Undefeated Mohaymen, the 6-5 favorite on the morning line for Saturday’s Fountain of Youth (G2), has exuded class from his earliest baby days.

A well-bred son of Tapit out of multiple Grade 2 heroine Justwhistledixie, Mohaymen was a late foal born May 2, 2013. In fact, he was the last foal to arrive at the Cleary brothers’ Clearsky Farms in Kentucky that spring.

But the colt always inspired high hopes. And that wasn’t just because he is a half-brother to 2013 Breeders’ Cup Juvenile (G1) winner New Year’s Day, whose career was ended by injury before he could try the Kentucky Derby (G1) trail. This youngster hinted that he was something special himself.

The team at Clearsky recalled that the gray colt was the proverbial “standout from day one.”  Blessed with the desirable physical qualities of balance, a correct conformation, and an athletic walk, along with a fine mind to match, he was a hot property at the 2014 Keeneland September Yearling Sale. His kind, tranquil temperament helped him to deal with the sales prep, and especially the noise, hustle, and bustle on the sales grounds and the auction ring. 

Some yearlings may have a mouthwatering catalog page (which features the pedigree details), but not a terribly prepossessing physique. Others may have the physique, but not the fashionable pedigree.

This attractive gray had both, and accordingly sparked a bidding war among several high-profile parties. Ultimately, Sheikh Hamdan al Maktoum’s representative, Rick Nichols, prevailed.

The cost? $2.2 million – the joint-highest price of the entire two-week sale.

Nichols, who serves as vice president and general manager of Sheikh Hamdan’s Shadwell Farm, said that the yearling purchases are turned out in individual paddocks. When Sheikh Hamdan (Sheikh Mohammed’s brother) is able to come in from Dubai, he visits the yearlings – and as an astute horseman, knows how to size them up.

Sheikh Hamdan has a “very good eye for horses,” Nichols said. “He knows the difference between a good one and a bad one.”

But more than that, Sheikh Hamdan has an “incredible memory” for exactly what an individual horse looks like, even if he’s seen rarely seen him.

“He can recognize a horse that he hasn’t seen in two or three years,” Nichols marveled, adding that it reflects a “way of connecting with the animal” – an intuitive bond, you might say.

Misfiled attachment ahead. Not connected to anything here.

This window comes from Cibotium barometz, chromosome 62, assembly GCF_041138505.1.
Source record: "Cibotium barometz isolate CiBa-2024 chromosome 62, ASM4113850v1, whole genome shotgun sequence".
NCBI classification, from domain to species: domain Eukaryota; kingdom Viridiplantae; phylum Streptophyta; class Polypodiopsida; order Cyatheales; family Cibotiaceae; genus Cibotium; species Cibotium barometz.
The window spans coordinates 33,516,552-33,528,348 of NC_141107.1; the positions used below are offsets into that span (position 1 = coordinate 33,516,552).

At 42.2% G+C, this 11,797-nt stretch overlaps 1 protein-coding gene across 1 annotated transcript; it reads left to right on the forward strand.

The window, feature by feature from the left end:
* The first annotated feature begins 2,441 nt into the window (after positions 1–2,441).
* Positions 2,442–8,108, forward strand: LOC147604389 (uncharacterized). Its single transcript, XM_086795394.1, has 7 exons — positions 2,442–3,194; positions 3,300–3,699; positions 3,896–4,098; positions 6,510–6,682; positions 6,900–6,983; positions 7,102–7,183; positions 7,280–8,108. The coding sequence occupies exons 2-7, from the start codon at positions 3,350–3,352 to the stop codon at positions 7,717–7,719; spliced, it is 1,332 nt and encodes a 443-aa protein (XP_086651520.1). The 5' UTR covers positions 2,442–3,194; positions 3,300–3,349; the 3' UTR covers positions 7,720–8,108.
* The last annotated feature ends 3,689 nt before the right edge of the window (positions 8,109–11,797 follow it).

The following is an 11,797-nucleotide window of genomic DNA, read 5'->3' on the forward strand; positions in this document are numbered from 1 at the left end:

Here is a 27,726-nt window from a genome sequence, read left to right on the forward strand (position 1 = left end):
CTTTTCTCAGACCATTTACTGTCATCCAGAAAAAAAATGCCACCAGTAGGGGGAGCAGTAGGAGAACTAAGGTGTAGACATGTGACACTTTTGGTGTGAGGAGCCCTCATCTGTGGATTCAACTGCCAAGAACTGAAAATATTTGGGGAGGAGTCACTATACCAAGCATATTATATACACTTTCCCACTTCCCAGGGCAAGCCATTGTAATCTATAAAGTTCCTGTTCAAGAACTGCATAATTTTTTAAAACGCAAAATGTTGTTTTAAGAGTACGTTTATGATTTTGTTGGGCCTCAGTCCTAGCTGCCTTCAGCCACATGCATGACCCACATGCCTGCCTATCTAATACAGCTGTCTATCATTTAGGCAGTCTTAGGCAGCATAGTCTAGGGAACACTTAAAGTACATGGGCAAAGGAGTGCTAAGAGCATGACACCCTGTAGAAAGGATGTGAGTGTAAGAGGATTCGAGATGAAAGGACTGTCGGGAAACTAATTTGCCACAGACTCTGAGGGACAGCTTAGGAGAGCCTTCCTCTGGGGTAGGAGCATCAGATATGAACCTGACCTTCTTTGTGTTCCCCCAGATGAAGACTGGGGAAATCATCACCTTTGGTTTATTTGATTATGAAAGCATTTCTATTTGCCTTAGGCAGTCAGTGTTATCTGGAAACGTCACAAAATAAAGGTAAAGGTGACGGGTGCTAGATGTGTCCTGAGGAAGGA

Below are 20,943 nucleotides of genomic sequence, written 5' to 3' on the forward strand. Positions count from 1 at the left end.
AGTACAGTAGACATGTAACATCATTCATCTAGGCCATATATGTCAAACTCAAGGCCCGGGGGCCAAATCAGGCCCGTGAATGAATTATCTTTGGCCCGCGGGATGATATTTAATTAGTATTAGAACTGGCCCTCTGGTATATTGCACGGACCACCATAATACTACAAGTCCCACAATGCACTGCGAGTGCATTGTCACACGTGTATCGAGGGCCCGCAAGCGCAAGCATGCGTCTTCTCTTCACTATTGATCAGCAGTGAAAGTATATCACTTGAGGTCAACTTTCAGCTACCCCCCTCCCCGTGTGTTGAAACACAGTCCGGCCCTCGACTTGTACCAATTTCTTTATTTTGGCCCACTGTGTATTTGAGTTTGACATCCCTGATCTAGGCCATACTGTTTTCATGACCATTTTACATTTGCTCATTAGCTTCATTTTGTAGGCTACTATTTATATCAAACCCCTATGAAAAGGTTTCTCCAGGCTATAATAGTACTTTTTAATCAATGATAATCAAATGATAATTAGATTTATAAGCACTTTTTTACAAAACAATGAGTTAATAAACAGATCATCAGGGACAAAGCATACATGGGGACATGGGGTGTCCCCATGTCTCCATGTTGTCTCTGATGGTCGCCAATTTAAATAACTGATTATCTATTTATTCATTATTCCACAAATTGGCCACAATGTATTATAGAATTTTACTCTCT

Sheikh Hamdan personally names his horses, choosing words from classical Arabic. For example, he named his future Epsom Derby (G1) winner Erhaab, “intimidator.” That name certainly worked out.

So it could be significant that he named this gray colt Mohaymen – “dominant.”

Sheikh Hamdan also decides where to send his yearlings to prepare for their racing careers. With his bloodstock interests spanning the globe, he has choices to make. And he could have earmarked Mohaymen for England.

Indeed, Nichols recalled that there were two Tapit yearlings that year, both ironically bred by Clearsky and bought at Keeneland September. At purchase time, he was quoted as saying that Mohaymen would probably stay here.

But by the time Sheikh Hamdan came to visit, a little later than usual owing to his responsibilities in Dubai, Nichols thought Mohaymen might be shipped abroad.

Mohaymen was the “smaller, medium-framed” type that English horsemen usually prefer. The other Tapit, a bay, was “bigger and stronger,” so Nichols thought that one might stay here.

But Sheikh Hamdan opted to take the bay to England.

“You keep the gray,” he told Nichols.

Thus Mohaymen was dispatched to Kevin Kahkola for breaking and early training in Camden, South Carolina, and then on to trainer Kiaran McLaughlin’s barn in New York.

Meanwhile, whatever happened to the bay Tapit colt? A $1.1 million purchase, he was named Tathqeef. In his only career start so far for Newmarket-based trainer John Gosden, he overcame evident greenness to win well on the Wolverhampton synthetic track last October.

Tathqeef has an early entry in the June 4 Epsom Derby, but he’s also nominated to the March 26 UAE Derby (G2) and the US Triple Crown. No plans have been revealed for him yet. It would be a fantastic story line if he does end up switching to dirt and embarking upon the Kentucky Derby trail – dare we dream of a reunion with his old pal Mohaymen?

Nichols summed up Mohaymen with a tribute any horse would love to earn:

“Always been the perfect gentleman…a model horse his whole life.”

Mohaymen newborn photo courtesy of Clearsky Farms; sale photo courtesy of Keeneland.